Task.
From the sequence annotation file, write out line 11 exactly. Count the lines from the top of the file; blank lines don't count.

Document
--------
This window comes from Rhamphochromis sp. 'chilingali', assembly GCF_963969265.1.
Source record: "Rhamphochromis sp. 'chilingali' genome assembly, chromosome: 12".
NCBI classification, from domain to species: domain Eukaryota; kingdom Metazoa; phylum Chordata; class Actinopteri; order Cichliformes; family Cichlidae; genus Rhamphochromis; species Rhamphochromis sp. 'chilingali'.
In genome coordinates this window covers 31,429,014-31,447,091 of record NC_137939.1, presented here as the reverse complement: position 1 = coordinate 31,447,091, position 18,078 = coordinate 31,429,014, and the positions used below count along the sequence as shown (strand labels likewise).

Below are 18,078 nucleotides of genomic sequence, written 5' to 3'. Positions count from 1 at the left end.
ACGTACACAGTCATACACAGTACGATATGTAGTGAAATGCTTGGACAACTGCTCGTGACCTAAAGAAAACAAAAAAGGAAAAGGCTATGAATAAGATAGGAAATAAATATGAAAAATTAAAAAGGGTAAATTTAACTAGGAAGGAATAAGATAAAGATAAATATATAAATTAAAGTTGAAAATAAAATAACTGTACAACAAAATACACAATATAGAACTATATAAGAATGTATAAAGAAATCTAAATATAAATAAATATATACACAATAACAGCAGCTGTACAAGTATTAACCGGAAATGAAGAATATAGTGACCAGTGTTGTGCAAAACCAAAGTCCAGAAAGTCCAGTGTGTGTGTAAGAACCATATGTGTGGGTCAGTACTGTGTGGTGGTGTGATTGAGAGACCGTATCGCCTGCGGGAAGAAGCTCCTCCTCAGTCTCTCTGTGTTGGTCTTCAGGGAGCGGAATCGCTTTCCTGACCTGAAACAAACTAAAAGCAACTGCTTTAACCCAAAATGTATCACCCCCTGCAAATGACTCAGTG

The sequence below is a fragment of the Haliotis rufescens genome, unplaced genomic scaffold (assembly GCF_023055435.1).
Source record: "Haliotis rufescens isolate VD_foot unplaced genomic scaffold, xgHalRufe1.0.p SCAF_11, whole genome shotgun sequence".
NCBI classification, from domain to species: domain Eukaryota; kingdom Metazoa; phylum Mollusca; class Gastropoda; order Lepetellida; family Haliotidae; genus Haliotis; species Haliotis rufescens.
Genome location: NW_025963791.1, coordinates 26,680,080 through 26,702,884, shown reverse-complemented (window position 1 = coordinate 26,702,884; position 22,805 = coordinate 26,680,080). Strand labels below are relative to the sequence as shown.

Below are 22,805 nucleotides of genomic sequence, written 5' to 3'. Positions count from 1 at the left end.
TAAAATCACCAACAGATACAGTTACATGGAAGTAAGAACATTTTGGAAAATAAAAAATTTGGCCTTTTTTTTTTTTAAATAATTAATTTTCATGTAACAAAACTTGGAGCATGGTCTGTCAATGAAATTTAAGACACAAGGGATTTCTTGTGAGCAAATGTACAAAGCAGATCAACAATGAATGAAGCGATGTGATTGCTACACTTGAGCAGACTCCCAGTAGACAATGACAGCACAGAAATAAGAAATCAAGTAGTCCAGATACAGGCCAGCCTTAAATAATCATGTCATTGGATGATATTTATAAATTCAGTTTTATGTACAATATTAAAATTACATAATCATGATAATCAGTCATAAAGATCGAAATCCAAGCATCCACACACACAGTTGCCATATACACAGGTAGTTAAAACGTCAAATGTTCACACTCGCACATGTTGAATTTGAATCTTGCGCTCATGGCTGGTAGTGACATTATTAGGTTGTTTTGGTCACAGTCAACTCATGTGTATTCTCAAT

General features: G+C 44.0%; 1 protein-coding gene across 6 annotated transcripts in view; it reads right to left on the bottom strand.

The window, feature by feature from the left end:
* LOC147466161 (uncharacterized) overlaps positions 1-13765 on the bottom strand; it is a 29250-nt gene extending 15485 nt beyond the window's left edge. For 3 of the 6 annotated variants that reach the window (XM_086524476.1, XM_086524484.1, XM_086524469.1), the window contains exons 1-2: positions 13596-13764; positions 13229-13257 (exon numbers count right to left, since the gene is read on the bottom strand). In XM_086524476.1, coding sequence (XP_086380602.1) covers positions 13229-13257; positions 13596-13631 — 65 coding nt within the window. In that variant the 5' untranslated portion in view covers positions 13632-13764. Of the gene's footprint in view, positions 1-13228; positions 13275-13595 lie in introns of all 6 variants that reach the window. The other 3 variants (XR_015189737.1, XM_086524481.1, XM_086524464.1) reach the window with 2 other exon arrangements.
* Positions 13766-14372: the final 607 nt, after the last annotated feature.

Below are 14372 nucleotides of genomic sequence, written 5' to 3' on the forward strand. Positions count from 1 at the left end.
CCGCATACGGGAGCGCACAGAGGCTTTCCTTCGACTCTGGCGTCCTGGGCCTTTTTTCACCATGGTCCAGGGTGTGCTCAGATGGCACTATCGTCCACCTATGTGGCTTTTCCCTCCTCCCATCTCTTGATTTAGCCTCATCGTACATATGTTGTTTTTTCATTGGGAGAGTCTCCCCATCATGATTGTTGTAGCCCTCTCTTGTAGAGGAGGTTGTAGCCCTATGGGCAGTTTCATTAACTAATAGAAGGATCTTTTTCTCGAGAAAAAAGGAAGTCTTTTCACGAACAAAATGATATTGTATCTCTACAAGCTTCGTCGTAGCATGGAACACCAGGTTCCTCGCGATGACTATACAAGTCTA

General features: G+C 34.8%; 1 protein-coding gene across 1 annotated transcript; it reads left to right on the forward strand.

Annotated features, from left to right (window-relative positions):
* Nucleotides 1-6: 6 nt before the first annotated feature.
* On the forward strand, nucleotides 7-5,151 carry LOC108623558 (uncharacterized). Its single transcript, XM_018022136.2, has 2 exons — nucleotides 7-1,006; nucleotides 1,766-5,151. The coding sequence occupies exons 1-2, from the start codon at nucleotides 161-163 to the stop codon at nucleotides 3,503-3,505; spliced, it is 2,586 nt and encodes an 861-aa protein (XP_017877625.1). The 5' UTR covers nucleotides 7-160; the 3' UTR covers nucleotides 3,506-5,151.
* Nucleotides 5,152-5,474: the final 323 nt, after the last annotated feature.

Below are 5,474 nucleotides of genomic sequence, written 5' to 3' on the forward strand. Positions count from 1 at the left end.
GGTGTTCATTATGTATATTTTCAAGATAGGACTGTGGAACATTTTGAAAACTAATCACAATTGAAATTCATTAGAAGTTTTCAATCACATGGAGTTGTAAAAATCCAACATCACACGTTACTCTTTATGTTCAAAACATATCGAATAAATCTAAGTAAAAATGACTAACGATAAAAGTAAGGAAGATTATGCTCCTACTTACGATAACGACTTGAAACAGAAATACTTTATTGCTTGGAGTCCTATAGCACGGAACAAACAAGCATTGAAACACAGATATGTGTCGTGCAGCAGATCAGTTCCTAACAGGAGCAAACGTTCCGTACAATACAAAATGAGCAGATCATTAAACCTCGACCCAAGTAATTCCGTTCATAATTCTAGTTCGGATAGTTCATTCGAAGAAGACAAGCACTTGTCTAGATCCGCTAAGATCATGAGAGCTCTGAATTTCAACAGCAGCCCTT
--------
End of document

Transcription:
Below are 22,805 nucleotides of genomic sequence, written 5' to 3'. Positions count from 1 at the left end.